We start the last crossing to Cuttyhunk at about 3:45. We figure there's plenty of time for a circumnavigation. When we come out of the shadow of Nashawena, we can see Cuttyhunk clearly, but the houses that we can normally see on the island are obscured in the haze. The crossing goes quickly despite the wind in our faces, and soon we can see a few houses on the near shore.

Now we are passing into kayaking territory I have never seen before. I have done this trip three times before, but never paddled around the island. Drew and Nick pull ahead of me as we pass the northwest side of the island. Although Nick is always in front, Drew and I take turns as the straggler. Now it's my turn.

We see a bunker up on a hill that was used during WWII. There's also a small light house and tower at the far end of the island. As we round the southwest tip before beginning the paddle back to the northeast side where we will put in, we come face to face with the biggest waves of our trip so far. They aren't huge, but they are big enough to get up a little speed as we surf them. I am being a little careful, partly because I have a throw away camera in my life vest that I want to keep dry, but mostly because I am always a little nervous in surf. Nick and Drew are having a blast.

Now that we've turned to the northeast, the wind out of the southwest is a godsend. We make excellent time up this side of the island, but still it seems a long time getting to Cuttyhunk Harbor. We have to go all the way around a spit of land that juts out to the northeast of the island. We pass about 100 yards from the place where we will be staying, but we still have a mile of paddling left. Nick has programmed his GPS with the main Cuttyhunk Harbor buoy as a waypoint, so he knows exactly how far to the entrance to Cuttyhunk Harbor. Unfortunately, we have to see the distance increase as we paddle along the spit away from our home for the night. But soon we are around the spit and approaching the harbor again. We paddle right up to the waypoint buoy, which confuses Nick's GPS slightly. Then we paddle the remaining few hundred yards to the ramp where we will take out for the night.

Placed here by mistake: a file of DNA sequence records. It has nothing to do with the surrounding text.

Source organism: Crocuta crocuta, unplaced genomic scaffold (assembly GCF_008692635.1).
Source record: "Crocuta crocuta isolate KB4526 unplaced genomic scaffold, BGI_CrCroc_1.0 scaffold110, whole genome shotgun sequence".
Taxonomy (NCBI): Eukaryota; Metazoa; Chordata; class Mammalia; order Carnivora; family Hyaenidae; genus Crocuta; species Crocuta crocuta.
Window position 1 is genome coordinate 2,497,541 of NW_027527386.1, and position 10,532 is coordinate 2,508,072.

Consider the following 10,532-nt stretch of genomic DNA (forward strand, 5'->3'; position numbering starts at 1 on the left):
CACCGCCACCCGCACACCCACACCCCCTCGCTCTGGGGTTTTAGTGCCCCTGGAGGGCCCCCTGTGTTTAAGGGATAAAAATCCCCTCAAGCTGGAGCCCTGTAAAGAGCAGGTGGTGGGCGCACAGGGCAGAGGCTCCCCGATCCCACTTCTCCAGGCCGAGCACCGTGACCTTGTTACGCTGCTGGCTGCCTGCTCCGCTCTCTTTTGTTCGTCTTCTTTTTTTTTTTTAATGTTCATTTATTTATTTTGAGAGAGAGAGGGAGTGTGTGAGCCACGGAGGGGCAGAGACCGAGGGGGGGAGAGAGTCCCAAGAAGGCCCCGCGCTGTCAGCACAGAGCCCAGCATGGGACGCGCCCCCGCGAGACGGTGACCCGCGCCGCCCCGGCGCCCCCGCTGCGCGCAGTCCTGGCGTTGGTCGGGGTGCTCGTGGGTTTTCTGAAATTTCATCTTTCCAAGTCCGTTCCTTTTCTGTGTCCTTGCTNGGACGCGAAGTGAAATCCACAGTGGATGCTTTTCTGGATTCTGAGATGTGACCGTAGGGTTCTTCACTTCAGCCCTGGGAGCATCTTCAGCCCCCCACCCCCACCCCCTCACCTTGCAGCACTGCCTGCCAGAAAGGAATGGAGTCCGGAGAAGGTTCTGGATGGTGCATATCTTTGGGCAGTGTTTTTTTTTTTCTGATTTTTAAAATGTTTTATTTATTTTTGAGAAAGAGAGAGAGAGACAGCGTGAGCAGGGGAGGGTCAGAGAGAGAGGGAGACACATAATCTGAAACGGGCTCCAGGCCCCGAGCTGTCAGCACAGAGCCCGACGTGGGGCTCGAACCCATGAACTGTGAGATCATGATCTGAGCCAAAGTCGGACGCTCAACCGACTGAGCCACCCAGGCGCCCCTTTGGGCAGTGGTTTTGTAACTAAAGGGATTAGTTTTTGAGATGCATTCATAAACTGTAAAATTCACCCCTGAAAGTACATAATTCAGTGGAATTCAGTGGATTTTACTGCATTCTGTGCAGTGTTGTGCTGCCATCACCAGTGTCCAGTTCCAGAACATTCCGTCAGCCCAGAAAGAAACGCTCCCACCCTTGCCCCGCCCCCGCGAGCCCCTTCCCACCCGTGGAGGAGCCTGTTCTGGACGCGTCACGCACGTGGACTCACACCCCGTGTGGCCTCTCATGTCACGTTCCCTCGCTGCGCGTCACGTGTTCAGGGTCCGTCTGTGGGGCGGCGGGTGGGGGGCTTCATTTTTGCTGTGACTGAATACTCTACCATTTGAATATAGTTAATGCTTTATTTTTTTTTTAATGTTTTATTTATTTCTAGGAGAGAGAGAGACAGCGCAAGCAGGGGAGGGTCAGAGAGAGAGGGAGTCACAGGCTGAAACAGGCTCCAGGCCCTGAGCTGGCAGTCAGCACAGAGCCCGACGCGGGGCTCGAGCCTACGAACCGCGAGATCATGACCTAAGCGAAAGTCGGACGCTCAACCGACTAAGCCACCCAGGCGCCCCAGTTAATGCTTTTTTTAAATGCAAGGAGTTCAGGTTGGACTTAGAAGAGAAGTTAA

We have arrived after 23 miles of paddling at about 6:00 PM, tired and happy with the day. We pull the boats up to shore, and gather our gear to haul it up to the condo we are renting for the night. I come up with the idea of using the paddle as a bindle from which to hang dry bags. This makes it possible for us to carry everything up the hill to the condo in one trip.

We find our home away with just a little groping. Nick's and my memory serves to bring us to the right place. We stow our stuff and hang out our wet clothes. Drew battles his dry bag in which he stored a couple of sticks of butter, and a broken bag of M&Ms, making for an interesting chemistry experiment. The shower beckons, but we decide to get in the island stroll before dark. It feels wonderful to walk after having your legs constricted for most of nine hours. This year we walk down the hill and take a right to walk along the south-east side of the island, the same side that we just enjoyed surfing along. We find an old grave yard, and a state park with a walking path. Along the way we encounter the usual large population of rabbits, and even find a rabbit skull along the path. The walk is invigorating and helps to ease the cramps, but does nothing for our hunger pains.

We return home after forty-five minutes or so ready to eat. Dinner is lavish, with ravioli in sauce that Drew has been keeping in his freezer since wooly mammoths roamed the earth, a Caesar salad toted to the island by yours truly, exquisite garlic bread made with fresh garlic and gobs of butter mixed with small pieces of M&Ms, and a bottle of red wine donated by Drew and enjoyed by Drew and I. We had some little difficulty getting the broiler started to make the garlic bread, but after that dinner went down quickly and refreshingly.

Drew has a rule that he can't go to bed before 10:00 PM. After cleaning the dishes and all taking a wondrous hot shower, we break this rule by only a few minutes. We have sated all our needs and run out of energy to keep our eyes open. I adore this kind of exhaustion. A day like this feels like the most productive possible for my body and my mind. It is a release of mental and physical energy that leaves me somehow more energized than when I started. Tonight I will sleep well.

We awaken early to the sound of heavy shoes and vacuuming (!) in the condo above us. The owner, Pete is staying there with his fishing buddies. Pete seems pleasant and accommodating if a little distracted when I dealt with him last night. I am amazed the boys are up vacuuming at such an early hour. We arise and make the oatmeal and break out the Dunkin' Donuts muffins and OJ. This meal is quick and does the job, giving us the energy to paddle our sorry butts all the way back to the mainland.